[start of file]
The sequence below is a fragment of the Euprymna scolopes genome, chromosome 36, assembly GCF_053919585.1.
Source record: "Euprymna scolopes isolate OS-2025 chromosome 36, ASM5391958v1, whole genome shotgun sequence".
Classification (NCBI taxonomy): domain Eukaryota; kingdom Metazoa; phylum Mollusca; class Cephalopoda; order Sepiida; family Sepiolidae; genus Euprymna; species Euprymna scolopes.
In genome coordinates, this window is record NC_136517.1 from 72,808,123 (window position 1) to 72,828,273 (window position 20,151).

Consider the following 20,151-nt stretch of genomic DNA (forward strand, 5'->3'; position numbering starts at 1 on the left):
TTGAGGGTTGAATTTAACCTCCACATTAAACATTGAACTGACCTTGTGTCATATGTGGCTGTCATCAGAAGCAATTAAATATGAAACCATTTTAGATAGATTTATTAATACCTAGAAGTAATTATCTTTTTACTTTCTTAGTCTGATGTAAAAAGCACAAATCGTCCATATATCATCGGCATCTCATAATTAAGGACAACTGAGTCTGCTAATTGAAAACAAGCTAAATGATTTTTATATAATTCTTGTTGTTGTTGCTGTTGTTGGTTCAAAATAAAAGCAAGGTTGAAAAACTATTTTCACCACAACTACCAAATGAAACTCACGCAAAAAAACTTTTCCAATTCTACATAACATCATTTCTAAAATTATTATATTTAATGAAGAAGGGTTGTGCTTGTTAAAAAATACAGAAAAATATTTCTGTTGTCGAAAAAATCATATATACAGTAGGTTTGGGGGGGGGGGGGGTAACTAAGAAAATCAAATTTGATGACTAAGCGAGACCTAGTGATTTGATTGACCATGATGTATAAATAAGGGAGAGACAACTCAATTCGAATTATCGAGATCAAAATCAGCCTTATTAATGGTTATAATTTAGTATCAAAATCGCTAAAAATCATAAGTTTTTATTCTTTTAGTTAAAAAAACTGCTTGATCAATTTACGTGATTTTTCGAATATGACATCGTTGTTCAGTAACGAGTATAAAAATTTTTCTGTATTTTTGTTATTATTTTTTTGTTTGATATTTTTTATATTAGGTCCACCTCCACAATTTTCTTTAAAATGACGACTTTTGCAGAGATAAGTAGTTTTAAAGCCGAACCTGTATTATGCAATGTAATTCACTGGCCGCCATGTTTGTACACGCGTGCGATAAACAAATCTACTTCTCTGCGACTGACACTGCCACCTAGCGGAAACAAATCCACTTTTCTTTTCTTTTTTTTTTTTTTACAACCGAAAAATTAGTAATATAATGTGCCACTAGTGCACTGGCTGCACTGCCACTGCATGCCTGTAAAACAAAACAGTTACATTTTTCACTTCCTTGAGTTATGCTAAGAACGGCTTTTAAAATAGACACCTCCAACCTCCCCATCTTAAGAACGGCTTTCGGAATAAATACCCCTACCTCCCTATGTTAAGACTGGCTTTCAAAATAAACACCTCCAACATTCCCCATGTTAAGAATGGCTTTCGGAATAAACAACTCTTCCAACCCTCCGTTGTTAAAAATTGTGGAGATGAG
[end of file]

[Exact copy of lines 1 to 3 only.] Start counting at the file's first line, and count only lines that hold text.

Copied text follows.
The sequence below is a fragment of the Euprymna scolopes genome, chromosome 36, assembly GCF_053919585.1.
Source record: "Euprymna scolopes isolate OS-2025 chromosome 36, ASM5391958v1, whole genome shotgun sequence".
Classification (NCBI taxonomy): domain Eukaryota; kingdom Metazoa; phylum Mollusca; class Cephalopoda; order Sepiida; family Sepiolidae; genus Euprymna; species Euprymna scolopes.